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Many people believe that emotional appeals by their very nature subvert reason and are therefore better left to TV hucksters than to writers who want their ideas taken seriously. Because this common view has some validity, emotional appeals must be used with restraint and discretion, or they may prove counterproductive. Nevertheless, while an argument founded mostly on feelings and emotions may be superficial and biased, an argument that is carefully reasoned and honestly presented probably won't be hurt by a bit of pathos. In fact, it may be helped.

... emotional appeals must be used with restraint and discretion, or they may prove counterproductive.

One way to build pathos is to illustrate or dramatize an idea. This may involve little more than folding short descriptive and narrative examples into the argument. Are you arguing that your city needs to take stiffer measures against drunk drivers? Why not find a place to include a description of the face of a child who was injured in an accident caused by drinking? Or you might want to tell the story of a driver who caused several accidents because the individual's license was never revoked. Including such narrative and descriptive passages can help readers feel the urgency of your proposition so that it gets beyond the level of abstract intellectual speculation and becomes a matter of immediate human concern.

Careful word choice also influences an argument's emotional appeal. With this in mind, you might review the discussion of The Best Word in Revising Your Writing. The point here is that the overall emotional texture of your argument is the result of many individual choices about which word to use.

Should I speak of "drunk" or "intoxicated" drivers?

Should I call them a "menace" or a "concern"?

Should they be "thrown into jail" or "incarcerated"?

Do we need to "teach them a lesson" or "make them aware of the consequences of their actions"?

Such choices, even though they must be made one at a time, can't be seen as independent of each other. Their force is cumulative. They communicate how you feel-and by implication think the reader ought to feelabout your subject. If you want the reader to identify with you emotionally, you'll choose words carefully, making sure they're appropriate for you as a writer, for your readers, and for your overall purpose in writing.


8.9 Read the following speech by Mark Anthony from William Shakespeare's play, Jubus Caesar. Do you think Mark Anthony is appealing to the emotions of his audience? If so, what is his purpose in doing so? What parts of the speech seem especially designed to appeal to the audience's feelings? Does the speech contain any appeal to reason? To character? Are the various appeals balanced and harmonious or unbalanced and contradictory?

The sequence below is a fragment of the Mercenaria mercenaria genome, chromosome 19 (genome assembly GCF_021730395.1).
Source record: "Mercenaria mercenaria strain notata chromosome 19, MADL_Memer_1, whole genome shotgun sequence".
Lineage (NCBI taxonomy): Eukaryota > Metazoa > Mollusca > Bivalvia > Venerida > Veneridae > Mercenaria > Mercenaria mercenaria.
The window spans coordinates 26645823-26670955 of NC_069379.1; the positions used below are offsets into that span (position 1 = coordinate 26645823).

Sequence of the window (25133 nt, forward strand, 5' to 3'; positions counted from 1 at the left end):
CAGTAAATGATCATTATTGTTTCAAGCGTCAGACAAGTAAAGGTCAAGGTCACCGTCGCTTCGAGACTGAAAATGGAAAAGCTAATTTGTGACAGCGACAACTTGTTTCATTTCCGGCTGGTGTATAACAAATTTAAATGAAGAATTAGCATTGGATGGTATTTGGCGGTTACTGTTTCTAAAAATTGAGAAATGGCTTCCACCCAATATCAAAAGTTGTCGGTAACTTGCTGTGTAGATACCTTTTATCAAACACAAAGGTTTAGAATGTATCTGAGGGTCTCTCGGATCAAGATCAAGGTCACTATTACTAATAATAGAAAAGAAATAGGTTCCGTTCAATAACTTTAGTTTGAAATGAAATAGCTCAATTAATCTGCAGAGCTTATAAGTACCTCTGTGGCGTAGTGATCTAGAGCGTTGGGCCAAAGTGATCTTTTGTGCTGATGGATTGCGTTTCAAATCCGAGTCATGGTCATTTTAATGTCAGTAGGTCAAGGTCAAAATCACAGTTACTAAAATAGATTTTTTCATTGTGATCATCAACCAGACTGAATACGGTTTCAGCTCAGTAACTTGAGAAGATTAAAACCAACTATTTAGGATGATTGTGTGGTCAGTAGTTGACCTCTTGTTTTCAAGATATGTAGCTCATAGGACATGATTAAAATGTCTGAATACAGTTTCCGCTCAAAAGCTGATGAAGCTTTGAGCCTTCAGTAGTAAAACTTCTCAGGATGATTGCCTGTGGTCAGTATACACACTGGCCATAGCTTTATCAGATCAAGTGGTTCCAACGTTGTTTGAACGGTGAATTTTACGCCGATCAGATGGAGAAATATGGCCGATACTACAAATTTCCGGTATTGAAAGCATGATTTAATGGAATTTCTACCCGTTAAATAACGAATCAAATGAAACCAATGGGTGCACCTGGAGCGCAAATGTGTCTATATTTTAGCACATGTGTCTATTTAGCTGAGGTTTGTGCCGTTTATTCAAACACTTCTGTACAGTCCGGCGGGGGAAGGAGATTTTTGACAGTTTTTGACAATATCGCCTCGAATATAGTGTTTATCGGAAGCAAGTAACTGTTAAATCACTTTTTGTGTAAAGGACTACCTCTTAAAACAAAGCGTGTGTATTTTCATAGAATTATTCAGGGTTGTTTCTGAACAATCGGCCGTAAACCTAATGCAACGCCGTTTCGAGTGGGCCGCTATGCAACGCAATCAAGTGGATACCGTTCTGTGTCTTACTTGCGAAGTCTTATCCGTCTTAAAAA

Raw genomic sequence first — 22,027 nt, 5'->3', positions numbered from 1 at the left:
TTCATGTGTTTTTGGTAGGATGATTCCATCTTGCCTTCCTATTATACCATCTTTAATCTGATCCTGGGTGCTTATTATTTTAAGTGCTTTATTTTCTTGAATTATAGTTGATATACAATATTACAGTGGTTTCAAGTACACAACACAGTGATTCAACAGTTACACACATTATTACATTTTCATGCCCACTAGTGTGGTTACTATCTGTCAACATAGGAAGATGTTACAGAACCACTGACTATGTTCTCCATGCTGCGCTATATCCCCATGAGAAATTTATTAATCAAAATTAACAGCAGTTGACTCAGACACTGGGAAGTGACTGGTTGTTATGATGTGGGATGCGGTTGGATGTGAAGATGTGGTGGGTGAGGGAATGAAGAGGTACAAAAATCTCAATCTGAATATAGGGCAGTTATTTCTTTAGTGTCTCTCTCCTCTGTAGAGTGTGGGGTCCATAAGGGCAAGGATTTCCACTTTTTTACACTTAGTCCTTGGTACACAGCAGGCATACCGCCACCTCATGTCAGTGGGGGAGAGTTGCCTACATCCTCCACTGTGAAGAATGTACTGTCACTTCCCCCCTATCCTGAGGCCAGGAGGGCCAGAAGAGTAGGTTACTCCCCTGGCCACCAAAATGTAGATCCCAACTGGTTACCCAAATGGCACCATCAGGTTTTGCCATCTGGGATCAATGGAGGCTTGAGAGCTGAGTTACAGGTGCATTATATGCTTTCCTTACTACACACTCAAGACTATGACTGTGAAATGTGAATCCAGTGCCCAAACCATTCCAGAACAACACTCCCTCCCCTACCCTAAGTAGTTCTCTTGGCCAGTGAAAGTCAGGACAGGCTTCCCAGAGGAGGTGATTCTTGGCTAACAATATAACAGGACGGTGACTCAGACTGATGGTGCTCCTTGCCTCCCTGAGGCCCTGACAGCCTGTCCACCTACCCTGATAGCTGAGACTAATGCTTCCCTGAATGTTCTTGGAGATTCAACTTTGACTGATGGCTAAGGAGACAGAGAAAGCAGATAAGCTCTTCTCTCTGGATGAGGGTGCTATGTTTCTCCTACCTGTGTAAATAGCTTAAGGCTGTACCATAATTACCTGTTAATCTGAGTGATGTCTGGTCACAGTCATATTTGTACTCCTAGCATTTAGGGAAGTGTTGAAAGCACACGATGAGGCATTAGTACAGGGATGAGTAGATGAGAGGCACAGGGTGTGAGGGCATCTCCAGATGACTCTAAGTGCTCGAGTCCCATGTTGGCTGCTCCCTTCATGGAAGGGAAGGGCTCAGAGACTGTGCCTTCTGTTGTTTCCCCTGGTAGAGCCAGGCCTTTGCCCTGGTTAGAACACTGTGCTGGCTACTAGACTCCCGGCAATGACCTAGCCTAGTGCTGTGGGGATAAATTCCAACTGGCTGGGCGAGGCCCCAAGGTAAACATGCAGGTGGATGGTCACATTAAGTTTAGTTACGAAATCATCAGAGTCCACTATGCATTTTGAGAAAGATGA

Friends, Romans, countrymen, lend me your ears;
I come to bury Caesar, not to praise him.
The evil that men do lives after them;
The good is oft interred with their bones;
So let it be with Caesar. The noble Brutus
Hath told you Caesar was ambitious;
If it were so, it was a grievous fault,
And grievously hath Caesar answer'd it.
Here, under leave of Brutus and the rest--
For Brutus is an honourable man;
So are they all, all honourable men--
Come I to speak in Caesar's funeral.
He was my friend, faithful and just to me:
But Brutus says he was ambitious;
And Brutus is an honourable man.
He hath brought many captives home to Rome,
Whose ransoms did the general coffers fill:
Did this in Caesar seem ambitious?
When that the poor have cried, Caesar hath wept:
Ambition should be made of sterner stuff:
Yet Brutus says he was ambitious;
And Brutus is an honourable man.
You all did see that on the Lupercal
I thrice presented him a kingly crown,
Which he did thrice refuse: was this ambition?
Yet Brutus says he was ambitious;
And, sure he is an honourable man.
I speak not to disprove what Brutus spoke,
But here I am to speak what I do know.
You all did love him once, not without cause:
What cause withholds you then, to mourn for him?
O judgment! thou art fled to brutish beasts,
And men have lost their reason. Bear with me;
My heart is in the coffin there with Caesar,
And I must pause till it come back to me.